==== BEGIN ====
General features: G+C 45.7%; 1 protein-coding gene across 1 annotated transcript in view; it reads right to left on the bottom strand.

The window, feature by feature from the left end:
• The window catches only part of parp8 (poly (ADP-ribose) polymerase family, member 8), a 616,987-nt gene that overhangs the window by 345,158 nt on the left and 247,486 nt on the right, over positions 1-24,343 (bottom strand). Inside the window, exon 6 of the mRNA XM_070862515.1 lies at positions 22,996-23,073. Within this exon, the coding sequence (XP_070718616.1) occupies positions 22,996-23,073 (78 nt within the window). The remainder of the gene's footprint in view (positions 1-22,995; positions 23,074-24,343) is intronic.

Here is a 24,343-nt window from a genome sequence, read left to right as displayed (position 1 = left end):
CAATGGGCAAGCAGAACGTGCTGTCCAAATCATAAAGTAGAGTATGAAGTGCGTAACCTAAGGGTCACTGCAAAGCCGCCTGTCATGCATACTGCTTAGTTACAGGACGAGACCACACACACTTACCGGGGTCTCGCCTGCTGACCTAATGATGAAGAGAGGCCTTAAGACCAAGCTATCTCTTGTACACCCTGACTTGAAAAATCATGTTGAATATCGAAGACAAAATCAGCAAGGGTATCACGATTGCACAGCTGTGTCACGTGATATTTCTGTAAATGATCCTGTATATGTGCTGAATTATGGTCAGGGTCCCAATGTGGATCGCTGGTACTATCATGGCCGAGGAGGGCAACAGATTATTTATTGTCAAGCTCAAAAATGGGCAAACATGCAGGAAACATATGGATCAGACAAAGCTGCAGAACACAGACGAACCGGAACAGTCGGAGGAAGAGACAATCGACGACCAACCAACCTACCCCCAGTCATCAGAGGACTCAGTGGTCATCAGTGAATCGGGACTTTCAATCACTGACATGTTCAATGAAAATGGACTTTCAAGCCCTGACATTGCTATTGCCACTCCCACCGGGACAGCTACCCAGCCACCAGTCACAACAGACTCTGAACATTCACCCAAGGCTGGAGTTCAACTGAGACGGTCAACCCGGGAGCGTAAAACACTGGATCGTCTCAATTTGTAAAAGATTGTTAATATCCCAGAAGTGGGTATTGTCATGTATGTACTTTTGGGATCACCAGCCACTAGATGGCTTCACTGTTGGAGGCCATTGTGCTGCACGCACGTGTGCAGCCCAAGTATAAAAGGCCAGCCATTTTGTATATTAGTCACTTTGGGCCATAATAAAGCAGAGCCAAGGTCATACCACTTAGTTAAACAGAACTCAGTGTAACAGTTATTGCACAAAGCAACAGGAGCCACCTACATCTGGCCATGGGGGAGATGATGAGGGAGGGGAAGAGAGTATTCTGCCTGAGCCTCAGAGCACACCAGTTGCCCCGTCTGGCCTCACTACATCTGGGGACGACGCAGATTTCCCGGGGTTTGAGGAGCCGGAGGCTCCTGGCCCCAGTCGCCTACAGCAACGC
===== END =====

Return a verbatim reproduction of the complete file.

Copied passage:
General features: G+C 45.7%; 1 protein-coding gene across 1 annotated transcript in view; it reads right to left on the bottom strand.

The window, feature by feature from the left end:
• The window catches only part of parp8 (poly (ADP-ribose) polymerase family, member 8), a 616,987-nt gene that overhangs the window by 345,158 nt on the left and 247,486 nt on the right, over positions 1-24,343 (bottom strand). Inside the window, exon 6 of the mRNA XM_070862515.1 lies at positions 22,996-23,073. Within this exon, the coding sequence (XP_070718616.1) occupies positions 22,996-23,073 (78 nt within the window). The remainder of the gene's footprint in view (positions 1-22,995; positions 23,074-24,343) is intronic.

Here is a 24,343-nt window from a genome sequence, read left to right as displayed (position 1 = left end):
CAATGGGCAAGCAGAACGTGCTGTCCAAATCATAAAGTAGAGTATGAAGTGCGTAACCTAAGGGTCACTGCAAAGCCGCCTGTCATGCATACTGCTTAGTTACAGGACGAGACCACACACACTTACCGGGGTCTCGCCTGCTGACCTAATGATGAAGAGAGGCCTTAAGACCAAGCTATCTCTTGTACACCCTGACTTGAAAAATCATGTTGAATATCGAAGACAAAATCAGCAAGGGTATCACGATTGCACAGCTGTGTCACGTGATATTTCTGTAAATGATCCTGTATATGTGCTGAATTATGGTCAGGGTCCCAATGTGGATCGCTGGTACTATCATGGCCGAGGAGGGCAACAGATTATTTATTGTCAAGCTCAAAAATGGGCAAACATGCAGGAAACATATGGATCAGACAAAGCTGCAGAACACAGACGAACCGGAACAGTCGGAGGAAGAGACAATCGACGACCAACCAACCTACCCCCAGTCATCAGAGGACTCAGTGGTCATCAGTGAATCGGGACTTTCAATCACTGACATGTTCAATGAAAATGGACTTTCAAGCCCTGACATTGCTATTGCCACTCCCACCGGGACAGCTACCCAGCCACCAGTCACAACAGACTCTGAACATTCACCCAAGGCTGGAGTTCAACTGAGACGGTCAACCCGGGAGCGTAAAACACTGGATCGTCTCAATTTGTAAAAGATTGTTAATATCCCAGAAGTGGGTATTGTCATGTATGTACTTTTGGGATCACCAGCCACTAGATGGCTTCACTGTTGGAGGCCATTGTGCTGCACGCACGTGTGCAGCCCAAGTATAAAAGGCCAGCCATTTTGTATATTAGTCACTTTGGGCCATAATAAAGCAGAGCCAAGGTCATACCACTTAGTTAAACAGAACTCAGTGTAACAGTTATTGCACAAAGCAACAGGAGCCACCTACATCTGGCCATGGGGGAGATGATGAGGGAGGGGAAGAGAGTATTCTGCCTGAGCCTCAGAGCACACCAGTTGCCCCGTCTGGCCTCACTACATCTGGGGACGACGCAGATTTCCCGGGGTTTGAGGAGCCGGAGGCTCCTGGCCCCAGTCGCCTACAGCAACGC